As the security guard pulled away, we began to talk about everything we had not had time to talk about for the last few crazy weeks and months. We talked about things we would had never had time to talk about if we had made it back for the hotel celebration. We shared, we laughed, and we reminisced. He told me all about the game, his emotions, and his thoughts. I got a play by play analysis of the final exciting moments of the game. This led to us chatting about old games and players from other seasons, families we had grown to love and moments from the past we had forgotten about. We talked about the gift we had been given to get to know so many amazing young men and to watch them grow from silly boys to strong men ready to launch into the world. We talked about relationships we had made, people who we would stay in touch with for the rest of our lives because they were family now. We talked about our favorite players, role models to our sons when they were little, and how we would not change a thing, including the painful losses. Those losses proved to be lessons and motivation that got him to lead his team to believing in themselves and striving for victory. We talked about what a true blessing his job had been in our lives, our marriage and how thankful we were for the journey it took us and our family on. We slowed down long enough to feel gratitude deep within our hearts and soul.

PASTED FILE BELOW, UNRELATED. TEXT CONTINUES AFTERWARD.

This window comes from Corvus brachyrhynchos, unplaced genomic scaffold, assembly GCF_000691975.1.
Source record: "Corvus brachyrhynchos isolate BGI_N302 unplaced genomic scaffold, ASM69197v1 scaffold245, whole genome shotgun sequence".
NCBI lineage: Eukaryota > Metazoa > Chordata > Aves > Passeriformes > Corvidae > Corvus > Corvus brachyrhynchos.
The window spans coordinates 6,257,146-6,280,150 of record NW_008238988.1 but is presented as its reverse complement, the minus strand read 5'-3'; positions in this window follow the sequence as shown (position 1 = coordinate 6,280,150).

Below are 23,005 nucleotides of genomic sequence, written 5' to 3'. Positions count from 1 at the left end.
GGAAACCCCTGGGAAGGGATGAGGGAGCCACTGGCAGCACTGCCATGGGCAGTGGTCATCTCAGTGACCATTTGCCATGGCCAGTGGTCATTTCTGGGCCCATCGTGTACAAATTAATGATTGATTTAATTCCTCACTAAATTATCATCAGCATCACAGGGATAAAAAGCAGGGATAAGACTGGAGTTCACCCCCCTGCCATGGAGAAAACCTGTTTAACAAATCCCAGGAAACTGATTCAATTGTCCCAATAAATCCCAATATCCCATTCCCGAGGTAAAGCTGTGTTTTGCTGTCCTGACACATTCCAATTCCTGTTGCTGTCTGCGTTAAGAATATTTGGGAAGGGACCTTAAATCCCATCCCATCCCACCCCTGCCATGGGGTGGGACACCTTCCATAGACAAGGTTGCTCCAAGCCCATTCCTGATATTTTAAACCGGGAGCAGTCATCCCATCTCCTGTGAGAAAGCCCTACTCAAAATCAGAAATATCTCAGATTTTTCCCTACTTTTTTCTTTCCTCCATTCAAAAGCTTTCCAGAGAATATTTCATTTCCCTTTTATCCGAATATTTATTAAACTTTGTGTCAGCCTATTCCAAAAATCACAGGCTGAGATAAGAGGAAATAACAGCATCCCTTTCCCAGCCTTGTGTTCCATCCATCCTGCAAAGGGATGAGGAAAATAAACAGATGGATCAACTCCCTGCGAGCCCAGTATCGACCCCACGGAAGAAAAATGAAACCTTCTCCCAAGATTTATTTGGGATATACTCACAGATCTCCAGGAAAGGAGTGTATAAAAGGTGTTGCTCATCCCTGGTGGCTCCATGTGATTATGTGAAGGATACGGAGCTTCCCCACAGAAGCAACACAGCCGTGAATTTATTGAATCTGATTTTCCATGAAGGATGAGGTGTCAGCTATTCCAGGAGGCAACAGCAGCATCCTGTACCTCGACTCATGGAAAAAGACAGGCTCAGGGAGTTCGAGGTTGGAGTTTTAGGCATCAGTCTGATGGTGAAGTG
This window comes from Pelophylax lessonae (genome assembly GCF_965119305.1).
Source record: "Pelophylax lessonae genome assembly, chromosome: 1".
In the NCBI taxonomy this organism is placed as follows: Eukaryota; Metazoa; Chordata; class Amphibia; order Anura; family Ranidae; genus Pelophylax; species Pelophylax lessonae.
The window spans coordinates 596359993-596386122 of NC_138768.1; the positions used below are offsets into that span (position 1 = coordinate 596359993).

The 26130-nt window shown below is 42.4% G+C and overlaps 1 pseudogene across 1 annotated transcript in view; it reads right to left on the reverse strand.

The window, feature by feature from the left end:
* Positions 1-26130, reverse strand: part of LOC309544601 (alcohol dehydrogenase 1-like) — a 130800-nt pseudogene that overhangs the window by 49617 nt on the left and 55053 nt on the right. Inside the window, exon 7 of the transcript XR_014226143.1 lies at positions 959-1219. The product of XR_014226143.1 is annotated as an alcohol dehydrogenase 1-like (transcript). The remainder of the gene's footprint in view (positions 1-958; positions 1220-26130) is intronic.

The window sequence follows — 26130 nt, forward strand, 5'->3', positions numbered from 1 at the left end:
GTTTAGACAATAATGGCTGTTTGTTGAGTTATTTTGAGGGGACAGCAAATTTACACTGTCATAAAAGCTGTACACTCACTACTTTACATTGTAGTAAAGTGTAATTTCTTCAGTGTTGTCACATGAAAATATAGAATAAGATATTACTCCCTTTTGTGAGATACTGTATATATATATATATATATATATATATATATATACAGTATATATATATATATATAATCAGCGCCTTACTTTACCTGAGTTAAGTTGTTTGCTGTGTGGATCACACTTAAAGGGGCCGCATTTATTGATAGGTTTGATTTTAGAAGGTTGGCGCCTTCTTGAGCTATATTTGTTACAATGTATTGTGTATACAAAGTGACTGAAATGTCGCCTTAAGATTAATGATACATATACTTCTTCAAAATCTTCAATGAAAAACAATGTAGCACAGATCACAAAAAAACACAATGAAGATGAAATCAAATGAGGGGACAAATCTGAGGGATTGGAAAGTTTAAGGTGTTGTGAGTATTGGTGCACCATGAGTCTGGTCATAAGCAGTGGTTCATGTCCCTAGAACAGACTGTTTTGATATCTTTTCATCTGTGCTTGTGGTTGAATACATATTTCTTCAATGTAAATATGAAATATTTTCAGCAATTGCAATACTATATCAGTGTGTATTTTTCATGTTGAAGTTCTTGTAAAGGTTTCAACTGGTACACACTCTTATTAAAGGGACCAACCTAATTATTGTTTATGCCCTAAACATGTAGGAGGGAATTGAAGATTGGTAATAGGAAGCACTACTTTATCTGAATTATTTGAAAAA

And then we talked about what was next. What our next chapter might look like and what a bittersweet move this was for him. He had loved his job with a passion, but he was ready for a new challenge. We talked about how hard change is and that the days ahead could be difficult but also exciting and new. We vowed that whatever happened, we would handle it together.
That night was a stolen moment for us. It was a sacred moment that felt set apart from everyday life. It was a special moment in which all distractions seemed to melt away. It was a blessed moment of deep connection, regardless of the circumstances.
When we are forced to slow down long enough, we realize everything will be alright.
Not getting what we want can often be the greatest gift. What initially feels like a disappointment often turns out to be an opportunity. When we release our grip of what things are supposed to look like, we open our hearts to all the good that surrounds us. And the path that the universe (or God, or nature, or spirituality) is leading you on is often even more beautiful that what you imagined, even if you can’t see it in the moment.
I like to think that the universe brought us that sacred moment. And if I am being totally honest, I think it was all part of God’s plan. I am a believer that things happen the way for a reason and that God’s plan for us is so much bigger and better than any plan we may create in our own head. I know God had our back that night and things happened exactly the way they were supposed to. That night, sitting on the hood of a car in an empty warehouse parking lot at 2am turned out to be one my all-time favorite memories with my husband. There was no one there but the two of us, just like in the beginning of his coaching career 24 short years ago. Sometimes the end and the beginning are the same place.
The universe brought things full circle and when we paused long enough to enjoy the moment, it turned out to be a memory I will hold in my heart forever.
The win started the perfect night